At times, I can be such a tease.
The most recent excursion, which likely will get a follow-up post, is to Princeton, New Jersey to catch an exhibit of Kurt Schwitters' work. This 562-mile journey was estimated to take 9 & 1/4 hours, but owing to a tire blow-out on the Interstate, incredibly rusty lug nuts and a missed turn onto Highway 9 instead of 11 in Pennsylvania, the trip took stretched out to 13 hours. Some of those hours included driving rains at night, complete with gusty winds, thunder and lightning.
While waiting for the mounting of 2 new tires the next morning, we wandered the upscale strip mall. The shop that caught our attention was named Utopia for Pets. It featured trendy toys, garments and foods for Fluffy and Rover, or more likely Horace and Killer, Garfield and Bear, given the recent trends in pet-naming.
Marketing strategies that play right into our anthropomorphic tendencies were on full display. Check out the very masculine and feminine appeal of these dry dog foods by Solid Gold. See if you can figure out which is which:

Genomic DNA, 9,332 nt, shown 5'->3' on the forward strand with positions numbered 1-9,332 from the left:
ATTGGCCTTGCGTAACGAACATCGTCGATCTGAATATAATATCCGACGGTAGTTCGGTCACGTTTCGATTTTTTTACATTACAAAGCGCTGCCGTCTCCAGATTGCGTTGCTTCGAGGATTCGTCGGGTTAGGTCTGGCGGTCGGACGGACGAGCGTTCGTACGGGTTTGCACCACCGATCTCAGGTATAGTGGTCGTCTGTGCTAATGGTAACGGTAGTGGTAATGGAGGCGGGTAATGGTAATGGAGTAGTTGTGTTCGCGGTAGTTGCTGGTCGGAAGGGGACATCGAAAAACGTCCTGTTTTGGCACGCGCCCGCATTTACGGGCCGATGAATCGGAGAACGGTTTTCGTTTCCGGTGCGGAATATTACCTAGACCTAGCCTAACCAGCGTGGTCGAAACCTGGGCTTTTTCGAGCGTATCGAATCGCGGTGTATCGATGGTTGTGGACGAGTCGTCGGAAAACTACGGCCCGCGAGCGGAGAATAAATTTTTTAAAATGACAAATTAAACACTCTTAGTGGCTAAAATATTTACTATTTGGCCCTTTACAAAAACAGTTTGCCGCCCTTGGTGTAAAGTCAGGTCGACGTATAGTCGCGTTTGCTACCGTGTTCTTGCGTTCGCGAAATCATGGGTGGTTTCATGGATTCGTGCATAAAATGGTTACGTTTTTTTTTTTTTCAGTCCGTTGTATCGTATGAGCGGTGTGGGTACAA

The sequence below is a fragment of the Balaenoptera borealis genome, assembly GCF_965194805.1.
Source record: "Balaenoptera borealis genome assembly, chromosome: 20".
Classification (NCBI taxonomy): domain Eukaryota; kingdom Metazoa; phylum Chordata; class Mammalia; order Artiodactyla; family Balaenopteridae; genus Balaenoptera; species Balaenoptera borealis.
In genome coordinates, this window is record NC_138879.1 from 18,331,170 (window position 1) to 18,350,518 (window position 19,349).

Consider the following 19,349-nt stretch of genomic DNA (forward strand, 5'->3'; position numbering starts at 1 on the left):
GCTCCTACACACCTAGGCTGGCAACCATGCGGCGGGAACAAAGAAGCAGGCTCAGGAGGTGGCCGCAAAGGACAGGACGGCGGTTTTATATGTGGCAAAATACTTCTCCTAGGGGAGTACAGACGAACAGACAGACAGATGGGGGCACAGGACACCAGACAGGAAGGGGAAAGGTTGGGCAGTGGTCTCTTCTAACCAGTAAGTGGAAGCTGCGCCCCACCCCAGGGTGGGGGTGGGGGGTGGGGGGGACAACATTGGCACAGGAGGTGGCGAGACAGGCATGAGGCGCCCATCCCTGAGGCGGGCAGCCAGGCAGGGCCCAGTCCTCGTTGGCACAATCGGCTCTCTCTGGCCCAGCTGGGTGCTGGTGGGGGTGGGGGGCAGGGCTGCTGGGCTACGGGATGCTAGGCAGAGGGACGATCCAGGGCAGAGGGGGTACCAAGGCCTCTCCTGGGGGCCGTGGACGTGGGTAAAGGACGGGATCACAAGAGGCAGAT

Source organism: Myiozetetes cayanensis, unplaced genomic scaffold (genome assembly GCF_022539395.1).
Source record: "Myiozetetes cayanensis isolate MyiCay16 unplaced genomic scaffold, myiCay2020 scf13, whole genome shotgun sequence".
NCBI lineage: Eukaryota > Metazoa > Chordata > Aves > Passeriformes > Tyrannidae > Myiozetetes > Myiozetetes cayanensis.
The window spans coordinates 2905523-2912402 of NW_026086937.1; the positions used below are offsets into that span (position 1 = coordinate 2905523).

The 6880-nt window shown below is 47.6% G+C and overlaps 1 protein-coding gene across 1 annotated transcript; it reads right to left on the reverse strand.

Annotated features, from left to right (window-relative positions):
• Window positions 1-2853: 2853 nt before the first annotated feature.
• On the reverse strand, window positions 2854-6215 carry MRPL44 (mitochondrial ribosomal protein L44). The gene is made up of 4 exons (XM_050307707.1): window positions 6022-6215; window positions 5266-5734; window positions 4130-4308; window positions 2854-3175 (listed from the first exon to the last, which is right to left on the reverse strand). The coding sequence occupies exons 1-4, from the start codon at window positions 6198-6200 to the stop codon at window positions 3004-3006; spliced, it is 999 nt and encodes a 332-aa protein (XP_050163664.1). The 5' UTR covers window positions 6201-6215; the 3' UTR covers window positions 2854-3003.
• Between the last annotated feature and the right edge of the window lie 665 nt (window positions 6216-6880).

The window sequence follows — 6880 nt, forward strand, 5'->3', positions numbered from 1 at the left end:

Say, this is kinda hard.
The full line of Merrick's was particularly intriguing. They produce expensive canned cat and dog foods retailing in the neighborhood of $2.49 a can. While the Merrick pet foods are highly rated for their nutritional content, their marketing is decidedly tailored to a specific clientele. Besides the main lines of canned and dry food, there are seasonal varieties. Canned dog and cat food made especially for spring, summer, autumn and winter.
Check out the description written for Burger Pie and Sweetie Fries and the other summer seasonals:
"The summer beckons all of her children to shake off the shackles of spring and frolic in her warm ways. Sun screen, sand in your toes and deliciously healthy outdoor meals are in the sights, sounds and tastes of Summer. Merrick's Summer Seasonals are the very essence of fine Summer cuisine, captured in a can. Give your dog a treat - let him dine outside!"
When I asked the clerk whether guys purchased the more manly sounding varieties like Cowboy Cookout and Working Dog Stew, she pointed out that shopping for dog food is a task that most often falls to the lady of the house. That may help explain why the most popular variety is Grammy's Pot Pie.